It’s gotta mean something, right? In only the first few months of 2008 we’ve seen more than one — more than two — movies about daring, honking-big robberies pulled off by little people who feel, perhaps justifiably so, that they’ve been cheated by life while other fat lucky bastards have made out at their expense, and that it’s time for some ironic payback… and some getting rich in the process. It’s gotta be reflecting something in the zeitgeist about the slo-mo collapse of the economy we’ve been watching for years now, and its coming to a head, and the anger that lots of ordinary folks are feeling as they watch gas and food prices skyrocket and salaries stagnate and mortage rates adjust evilly.
So we had Mad Money, about women overlooked by their male “betters” who would never assume that a couple of chicks could subvert the (seemingly) impressive security of a Federal Reserve bank. And we’ve had The Bank Job, about a gang of minor crooks hoodwinked into patsying a London bank-vault heist that, for fun, pushes some hot buttons with its themes of government corruption and the abandonment by the mass media of its journalistic duties.
And now we have Flawless, about a 1960 robbery of a London diamond storehouse that tries really really hard to be relevant in a contemporary way and ends up being just sort of tepid and lukewarm and unable to inspire the kind of entertaining fury that its recent fellows have. Yeah for sticking it to The Man and taking away his ill-gotten gains. Boo for being so dull about it. It would be taking it too far to snark that Flawless is anything but, because it’s not exactly terrible. It’s just kind of terribly earnest and, as a result, terribly dull.
Here’s the deal: Demi Moore (Bobby, Charlie’s Angels: Full Throttle) is Laura Quinn, the only female executive at a London diamond exchange in the pre-Betty Friedan era in which women are not exactly appreciated as anything other than happy housewives. She keeps getting passed over for promotions that she clearly deserves — she’s smarter than half the guys she works with — because, you know: she has a vagina. So she’s prime pickin’s for janitor Mr. Hobbs (Michael Caine: The Prestige, Children of Men), who thinks he’s come up with a foolproof way to walk a hundred million dollars’ or whatever’s worth of pretty rocks out of the exchange… he just needs the help of an executive who’s unhappy enough to want to rip off the company.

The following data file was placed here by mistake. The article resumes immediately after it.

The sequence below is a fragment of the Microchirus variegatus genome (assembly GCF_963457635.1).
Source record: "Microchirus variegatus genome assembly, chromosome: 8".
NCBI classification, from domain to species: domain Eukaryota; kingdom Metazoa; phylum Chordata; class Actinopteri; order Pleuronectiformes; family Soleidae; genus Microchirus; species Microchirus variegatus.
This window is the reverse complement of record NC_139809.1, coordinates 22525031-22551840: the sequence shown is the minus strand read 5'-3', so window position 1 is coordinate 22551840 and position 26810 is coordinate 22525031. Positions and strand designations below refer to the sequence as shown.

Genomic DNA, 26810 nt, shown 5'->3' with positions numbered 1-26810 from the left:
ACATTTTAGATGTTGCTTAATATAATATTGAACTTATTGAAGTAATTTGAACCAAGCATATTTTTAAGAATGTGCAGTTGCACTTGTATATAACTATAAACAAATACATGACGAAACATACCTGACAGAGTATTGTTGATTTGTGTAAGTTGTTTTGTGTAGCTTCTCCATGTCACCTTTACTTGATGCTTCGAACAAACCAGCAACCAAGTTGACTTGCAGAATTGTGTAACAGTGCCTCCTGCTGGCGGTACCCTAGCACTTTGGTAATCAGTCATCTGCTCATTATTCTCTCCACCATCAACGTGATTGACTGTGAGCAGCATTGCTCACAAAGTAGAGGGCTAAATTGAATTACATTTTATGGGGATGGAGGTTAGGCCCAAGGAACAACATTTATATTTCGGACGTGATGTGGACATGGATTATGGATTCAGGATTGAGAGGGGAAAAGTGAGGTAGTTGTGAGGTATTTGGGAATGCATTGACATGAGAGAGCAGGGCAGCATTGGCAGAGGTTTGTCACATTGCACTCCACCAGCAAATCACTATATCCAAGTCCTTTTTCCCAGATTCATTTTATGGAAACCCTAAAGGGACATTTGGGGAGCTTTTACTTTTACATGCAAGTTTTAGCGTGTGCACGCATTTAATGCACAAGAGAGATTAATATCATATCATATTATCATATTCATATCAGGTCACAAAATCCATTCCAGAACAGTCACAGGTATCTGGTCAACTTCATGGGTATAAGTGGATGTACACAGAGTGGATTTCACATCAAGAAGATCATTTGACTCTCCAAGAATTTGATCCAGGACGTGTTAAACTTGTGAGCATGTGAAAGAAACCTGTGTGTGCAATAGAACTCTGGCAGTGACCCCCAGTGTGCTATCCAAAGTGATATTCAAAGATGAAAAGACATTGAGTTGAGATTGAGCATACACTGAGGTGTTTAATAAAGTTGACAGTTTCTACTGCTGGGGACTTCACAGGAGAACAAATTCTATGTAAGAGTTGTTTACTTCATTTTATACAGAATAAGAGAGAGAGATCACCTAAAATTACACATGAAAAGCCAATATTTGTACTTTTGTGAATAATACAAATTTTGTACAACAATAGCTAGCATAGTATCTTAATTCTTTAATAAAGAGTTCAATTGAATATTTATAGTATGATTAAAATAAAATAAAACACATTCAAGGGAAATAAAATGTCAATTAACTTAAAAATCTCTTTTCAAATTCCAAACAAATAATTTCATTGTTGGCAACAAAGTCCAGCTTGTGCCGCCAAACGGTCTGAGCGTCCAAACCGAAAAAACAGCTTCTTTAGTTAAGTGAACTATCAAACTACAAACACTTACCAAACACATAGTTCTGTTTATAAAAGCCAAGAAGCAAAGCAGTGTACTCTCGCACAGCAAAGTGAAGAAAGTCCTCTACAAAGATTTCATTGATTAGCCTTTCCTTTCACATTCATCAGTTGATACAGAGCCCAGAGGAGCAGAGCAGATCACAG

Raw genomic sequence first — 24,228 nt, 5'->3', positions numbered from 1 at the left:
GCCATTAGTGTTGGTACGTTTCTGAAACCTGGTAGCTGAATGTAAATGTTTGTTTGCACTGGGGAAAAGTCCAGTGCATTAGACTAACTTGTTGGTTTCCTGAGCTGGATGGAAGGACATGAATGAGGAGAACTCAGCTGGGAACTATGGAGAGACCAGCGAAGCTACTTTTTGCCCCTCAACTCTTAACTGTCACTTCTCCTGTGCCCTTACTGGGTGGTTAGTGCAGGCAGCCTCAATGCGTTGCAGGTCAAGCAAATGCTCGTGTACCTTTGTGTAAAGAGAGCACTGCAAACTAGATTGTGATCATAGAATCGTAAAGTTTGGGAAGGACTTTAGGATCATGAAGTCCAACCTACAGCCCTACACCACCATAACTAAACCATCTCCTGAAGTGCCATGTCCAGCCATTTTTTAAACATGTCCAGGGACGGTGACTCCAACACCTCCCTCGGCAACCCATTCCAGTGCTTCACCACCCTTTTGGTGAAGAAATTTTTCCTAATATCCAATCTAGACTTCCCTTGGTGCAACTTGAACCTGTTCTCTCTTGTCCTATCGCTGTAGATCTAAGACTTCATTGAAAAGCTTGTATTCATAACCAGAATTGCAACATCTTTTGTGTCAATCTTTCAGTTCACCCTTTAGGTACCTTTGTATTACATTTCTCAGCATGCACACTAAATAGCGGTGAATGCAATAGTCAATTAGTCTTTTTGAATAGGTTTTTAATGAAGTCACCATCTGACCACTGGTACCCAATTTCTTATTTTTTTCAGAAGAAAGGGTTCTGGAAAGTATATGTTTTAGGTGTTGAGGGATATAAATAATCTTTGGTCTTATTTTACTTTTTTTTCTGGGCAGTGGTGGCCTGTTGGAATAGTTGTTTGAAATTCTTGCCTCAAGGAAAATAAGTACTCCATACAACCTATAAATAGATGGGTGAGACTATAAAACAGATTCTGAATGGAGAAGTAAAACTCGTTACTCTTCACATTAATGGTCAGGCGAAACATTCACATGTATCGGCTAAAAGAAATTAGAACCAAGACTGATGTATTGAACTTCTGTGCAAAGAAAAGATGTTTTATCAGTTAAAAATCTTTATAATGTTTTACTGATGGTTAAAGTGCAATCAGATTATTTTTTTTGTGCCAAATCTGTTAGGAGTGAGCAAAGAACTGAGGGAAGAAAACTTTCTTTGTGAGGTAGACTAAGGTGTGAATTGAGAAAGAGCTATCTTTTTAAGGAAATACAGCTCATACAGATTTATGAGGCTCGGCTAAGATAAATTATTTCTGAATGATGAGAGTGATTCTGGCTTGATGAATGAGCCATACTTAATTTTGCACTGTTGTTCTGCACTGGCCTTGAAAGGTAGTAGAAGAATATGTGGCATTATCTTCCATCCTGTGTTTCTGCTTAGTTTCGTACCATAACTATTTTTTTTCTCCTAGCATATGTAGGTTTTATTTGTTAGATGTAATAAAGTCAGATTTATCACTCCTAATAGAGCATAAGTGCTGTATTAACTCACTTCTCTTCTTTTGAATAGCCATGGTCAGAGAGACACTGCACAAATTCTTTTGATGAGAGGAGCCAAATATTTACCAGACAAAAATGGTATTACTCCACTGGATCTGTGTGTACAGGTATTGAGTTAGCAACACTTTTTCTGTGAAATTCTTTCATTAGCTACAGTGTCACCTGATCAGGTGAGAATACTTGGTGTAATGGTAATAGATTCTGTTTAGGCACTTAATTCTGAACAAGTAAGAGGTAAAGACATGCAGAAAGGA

It must be said that first-time scriptwriter Edward Anderson and director Michael Radford (The Merchant of Venice) create a bit of intriguing suspense via the method that Hobbes uses to transport a lot of diamonds out of a secure vault over the course of a single overnight janitorial shift. We don’t know how he pulled it off for a long stretch in the middle of the film, and though I thought I had guessed his method, I was uncertain enough — and the film clever enough, at least in this small instance — that I felt vindicated but not cheated to discover, in the end, that I was pretty much right. At least in this small aspect, Flawless kept me on the edge of my seat, almost literally in places. Caine’s sweet, meek, put-upon old man is a tricksy enogh portrayal that it’s easy to see that whichever direction the actor took the character in would have been fascinating.
Alas for poor Moore, though, who tries her best to be serious and actorly and professional and all, and so ends up with a Miss Quinn who is all stiff and actorly, and not a particularly significant or even mildly interesting depiction of a woman in her unusual position for the time. Though some of the blame for that surely goes to Anderson and Radford as well: the opening montage of busy businesswomen striding importantly around London, talking urgently on their cell phones, emerging authoritatively from limos, and the like imparts a sense that this will be more than merely a story about a clever theft, that it might have a little bit of something to say about being careful of underestimating smart women. But Moore and the story she’s trying to navigate Quinn through end up leaving the character high and dry in a way that seems to vindicate the dismissal of her male bosses and colleagues. Which might be dramatically acceptable in a story with a different point, but not in one that appears to believe it is her champion.